With over 160 million subscribers – which ranks somewhere between the population of Bangladesh and Nigeria – Netflix’s biggest shows command staggering audiences worldwide. But the streaming platform has also snapped up the rights to hundreds of lesser known series, some of which are just as good.
Here’s our pick of the undiscovered gems:
When it comes to sheer critical acclaim, few shows can match Rectify. From the moment this slow-burn crime drama debuted in the US in 2013, it was praised to the hills by television aficionados. Yet even after four successful seasons, and an excellent finale, the show remains relatively unknown compared to the likes of Breaking Bad and The Wire. Something that continues to baffle its fans.
Think of Rectify as a murder mystery in reverse. It tells the story of Daniel Holden, a Georgia man released from prison when his conviction – for the murder of his high-school sweetheart – is overturned on the basis of new DNA evidence. When Daniel returns to his small southern town, he’s forced to contend with an unfamiliar world, a shattered family, and the ongoing suspicion of a community that isn’t convinced of his innocence. It’s an excellent watch and one that stays with you for months afterwards.
Have you heard about the cult sitcom that satirised the uber-woke cliques of America’s West coast? When you put it like that, it’s hard to understand why Portlandia – co-created by Saturday Night Live’s Fred Armisen and Carrie Brownstein from cult band Sleater-Kinney – didn’t make more of a splash. Goodness knows it’s funny enough.
Perhaps it was a matter of timing. Portlandia’s first season aired back in 2011 – years before terms like ‘woke’ and ‘social justice’ hit the comedy mainstream. Still the show won praise for its smart social commentary, before finally falling foul of the locals – in 2016, a left-wing bookshop withdrew its premises as a filming location on the basis that it didn’t find the show funny. With all eight seasons now on Netflix, you can be the judge of that.
A fictionalised version of a hit 2012 documentary, Glow – or Gorgeous Ladies of Wrestling to give it its full name – follows the travails of an all-female wrestling federation looking to make a name for themselves in 1980s Hollywood. With its kitsch aesthetics and 80s power-pop soundtrack, Glow looks and sounds just as camp as you’d expect. But the spandex period drama also delivers some solid storylines, delving into the private lives of its misfit characters.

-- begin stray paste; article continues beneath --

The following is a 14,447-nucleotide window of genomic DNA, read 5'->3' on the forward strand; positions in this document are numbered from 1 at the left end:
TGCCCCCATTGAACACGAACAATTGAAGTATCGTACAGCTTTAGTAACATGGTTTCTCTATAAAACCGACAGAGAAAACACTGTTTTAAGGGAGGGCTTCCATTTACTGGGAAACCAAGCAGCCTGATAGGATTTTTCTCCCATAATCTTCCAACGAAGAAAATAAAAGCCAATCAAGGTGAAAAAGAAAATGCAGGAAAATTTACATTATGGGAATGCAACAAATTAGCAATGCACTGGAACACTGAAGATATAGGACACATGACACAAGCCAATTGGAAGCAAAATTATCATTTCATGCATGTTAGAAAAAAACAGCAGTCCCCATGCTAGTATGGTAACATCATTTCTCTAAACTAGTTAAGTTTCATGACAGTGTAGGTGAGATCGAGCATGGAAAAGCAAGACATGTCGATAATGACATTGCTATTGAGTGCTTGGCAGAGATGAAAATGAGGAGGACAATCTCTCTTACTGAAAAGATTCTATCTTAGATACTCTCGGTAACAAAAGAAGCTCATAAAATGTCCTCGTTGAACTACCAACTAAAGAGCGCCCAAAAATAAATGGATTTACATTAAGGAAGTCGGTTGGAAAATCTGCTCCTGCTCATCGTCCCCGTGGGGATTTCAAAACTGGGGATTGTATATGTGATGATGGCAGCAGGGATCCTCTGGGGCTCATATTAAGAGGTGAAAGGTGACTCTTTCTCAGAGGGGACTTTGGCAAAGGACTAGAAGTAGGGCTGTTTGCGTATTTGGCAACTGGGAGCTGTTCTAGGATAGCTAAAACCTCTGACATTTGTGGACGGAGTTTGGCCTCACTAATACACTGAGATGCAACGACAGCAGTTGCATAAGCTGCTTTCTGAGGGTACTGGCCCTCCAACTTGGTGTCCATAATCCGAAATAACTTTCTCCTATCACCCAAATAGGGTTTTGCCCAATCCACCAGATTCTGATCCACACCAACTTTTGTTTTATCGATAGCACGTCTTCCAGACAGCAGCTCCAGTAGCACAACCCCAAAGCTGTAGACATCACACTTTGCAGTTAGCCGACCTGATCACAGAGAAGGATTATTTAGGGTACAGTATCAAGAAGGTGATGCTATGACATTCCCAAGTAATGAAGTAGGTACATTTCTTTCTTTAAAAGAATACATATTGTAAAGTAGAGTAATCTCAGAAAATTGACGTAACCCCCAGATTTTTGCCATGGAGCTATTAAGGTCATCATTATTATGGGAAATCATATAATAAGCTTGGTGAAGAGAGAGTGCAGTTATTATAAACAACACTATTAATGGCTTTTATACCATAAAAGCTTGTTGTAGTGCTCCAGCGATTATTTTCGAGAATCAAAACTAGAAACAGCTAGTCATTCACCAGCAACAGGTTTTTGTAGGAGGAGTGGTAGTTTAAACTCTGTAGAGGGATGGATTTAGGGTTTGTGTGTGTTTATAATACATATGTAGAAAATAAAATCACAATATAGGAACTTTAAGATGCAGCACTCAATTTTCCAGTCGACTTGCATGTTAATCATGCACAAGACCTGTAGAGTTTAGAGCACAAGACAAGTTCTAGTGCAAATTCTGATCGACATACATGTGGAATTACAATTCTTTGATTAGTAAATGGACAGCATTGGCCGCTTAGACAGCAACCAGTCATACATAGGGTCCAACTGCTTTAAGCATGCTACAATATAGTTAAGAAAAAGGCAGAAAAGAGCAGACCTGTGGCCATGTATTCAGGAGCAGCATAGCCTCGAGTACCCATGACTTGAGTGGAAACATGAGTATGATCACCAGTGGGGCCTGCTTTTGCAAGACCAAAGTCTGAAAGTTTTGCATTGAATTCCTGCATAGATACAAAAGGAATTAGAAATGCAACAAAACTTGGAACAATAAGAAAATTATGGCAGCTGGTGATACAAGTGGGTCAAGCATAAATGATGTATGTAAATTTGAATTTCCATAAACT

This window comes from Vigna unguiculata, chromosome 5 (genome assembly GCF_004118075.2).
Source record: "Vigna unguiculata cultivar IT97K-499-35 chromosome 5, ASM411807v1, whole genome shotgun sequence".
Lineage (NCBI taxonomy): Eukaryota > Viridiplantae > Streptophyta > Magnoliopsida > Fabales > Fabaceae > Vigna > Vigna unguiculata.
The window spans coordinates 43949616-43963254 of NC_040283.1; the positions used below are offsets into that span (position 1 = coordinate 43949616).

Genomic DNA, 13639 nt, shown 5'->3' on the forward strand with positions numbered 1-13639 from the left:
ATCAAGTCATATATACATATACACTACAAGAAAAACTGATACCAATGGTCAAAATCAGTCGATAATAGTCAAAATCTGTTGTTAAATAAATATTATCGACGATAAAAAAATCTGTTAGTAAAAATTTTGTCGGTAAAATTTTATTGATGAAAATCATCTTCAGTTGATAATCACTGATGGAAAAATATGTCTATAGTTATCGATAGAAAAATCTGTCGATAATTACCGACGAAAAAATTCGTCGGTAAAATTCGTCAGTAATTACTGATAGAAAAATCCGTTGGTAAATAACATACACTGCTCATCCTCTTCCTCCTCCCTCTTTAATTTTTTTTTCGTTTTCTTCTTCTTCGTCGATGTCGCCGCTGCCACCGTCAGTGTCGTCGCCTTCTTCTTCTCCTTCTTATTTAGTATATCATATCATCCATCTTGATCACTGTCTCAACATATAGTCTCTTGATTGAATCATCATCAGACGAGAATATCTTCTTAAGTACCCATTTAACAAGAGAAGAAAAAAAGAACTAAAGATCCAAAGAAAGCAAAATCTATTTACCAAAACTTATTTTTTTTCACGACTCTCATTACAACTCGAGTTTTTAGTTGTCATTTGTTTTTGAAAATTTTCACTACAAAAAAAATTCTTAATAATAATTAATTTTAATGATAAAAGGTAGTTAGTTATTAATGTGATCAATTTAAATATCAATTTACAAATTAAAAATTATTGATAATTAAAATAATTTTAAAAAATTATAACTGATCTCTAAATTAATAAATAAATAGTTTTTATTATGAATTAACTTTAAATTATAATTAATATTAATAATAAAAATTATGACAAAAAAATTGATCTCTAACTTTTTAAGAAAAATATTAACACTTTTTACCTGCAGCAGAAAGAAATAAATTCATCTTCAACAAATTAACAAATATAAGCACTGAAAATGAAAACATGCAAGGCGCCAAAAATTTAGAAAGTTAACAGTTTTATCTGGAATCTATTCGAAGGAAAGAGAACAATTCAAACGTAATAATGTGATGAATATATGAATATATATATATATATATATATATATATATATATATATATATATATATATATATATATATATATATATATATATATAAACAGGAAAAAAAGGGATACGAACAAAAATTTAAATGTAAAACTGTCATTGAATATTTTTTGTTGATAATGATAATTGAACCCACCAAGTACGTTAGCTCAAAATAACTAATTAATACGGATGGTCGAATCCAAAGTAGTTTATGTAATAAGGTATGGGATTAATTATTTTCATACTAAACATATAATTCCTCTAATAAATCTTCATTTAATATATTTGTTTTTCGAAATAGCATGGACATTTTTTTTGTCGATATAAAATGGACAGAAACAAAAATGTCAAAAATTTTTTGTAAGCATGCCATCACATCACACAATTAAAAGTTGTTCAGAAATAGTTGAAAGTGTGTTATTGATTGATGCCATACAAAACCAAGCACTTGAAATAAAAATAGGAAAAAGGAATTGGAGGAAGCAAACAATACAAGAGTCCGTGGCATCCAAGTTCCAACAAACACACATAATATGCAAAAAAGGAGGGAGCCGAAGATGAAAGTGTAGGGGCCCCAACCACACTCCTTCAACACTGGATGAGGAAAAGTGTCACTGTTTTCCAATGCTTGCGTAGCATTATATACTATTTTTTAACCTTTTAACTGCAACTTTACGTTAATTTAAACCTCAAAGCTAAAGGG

While its managed to build a decent following over its first three seasons, Glow hasn’t quite tipped over into the big league – yet. Nevertheless, it makes for an excellent, and stupendously fun, watch. Season four lands on Netflix this year.
Broadcast jointly on BBC Two and Ireland’s RTE One back in 2013, crime drama The Fall pulled off a serious coup by bagging Gillian Anderson to take on its lead role. Anderson stars as Stella Gibson, a hardened Northern Irish detective who ends up on the trail of a cryptic serial killer in Belfast.
The show was also the first big outing for local lad – and fellow sex symbol – Jamie Dornan, later picked to play Christian Grey in the Fifty Shades franchise. Yet for all its star quality, The Fall, which bagged an Edgar (the prestigious awards for mystery writing held in honour of Edgar Allen Poe), has slumped into relative obscurity since the end of its last season in 2016. Crime fans should make this Anglo-Irish thriller their next box-set binge.
The Good Wife
When it debuted back in 2011 (back when Netflix was still in the business of mailing DVDs to subscribers), CBS’s The Good Wife instantly garnered praise for its emotionally-intelligent writing and sharp-witted court scenes. Even now, the show is regarded by many critics as an American classic. Yet it’s never enjoyed the name recognition that many feel it merits.
The Good Wife stars ER’s Julianna Margulies as Alicia Florrick, a politician’s wife whose life is turned upside down when her husband is caught up in a prostituion scandal. When hubby, who just happens to be the State Attorney, is sent to prison, Alicia returns to the world of corporate law, as she begins the dual task of supporting her children whilst also rebuilding her legal career from scratch.
One of the more understated Netflix originals, Maniac – a surreal, semi-dystopia based on a Norwegian dark comedy – arrived on the network back in 2018. Though Netflix keeps its viewing figures a trade secret, it’s fair to say that Maniac didn’t exactly set the world alight. Which is a bit of a shame really. Not only does it boast excellent turns from Jonah Hill and Emma Stone, it’s also emotionally-engaging, genuinely funny and very original.
So why, then, did Maniac struggle? My own theory lies in the show’s name. With viewers’ enduring fixation with all things grisly, I suspect most turned to Maniac expecting another serial killer slash-fest. When they were confronted with a slightly surreal sci-fi instead, I suspect they tuned out. More fool them, in my view.
The second product of Netflix’s billion-dollar deal with Marvel, Jessica Jones was, by any conventional measure, a serious hit. But while it was keenly devoured by Marvel’s millions-strong fanbase, this psychological thriller never quite achieved what Netflix really wanted – which was to win over viewers who would never consider themselves comic book fans.
The producers had hoped that by striking a more adult tone – and casting the likes of David Tennant and Breaking Bad’s Krysten Ritter – they would open up the Marvel world to older, and more mainstream, viewers. Given the success of Joker some years later, you can see the wisdom in their thinking. Yet Jessica Jones never really cracked the nut.
Still if you like your drama dark and edgy, it’s well worth a watch – even if you’d never be seen dead with a comic book.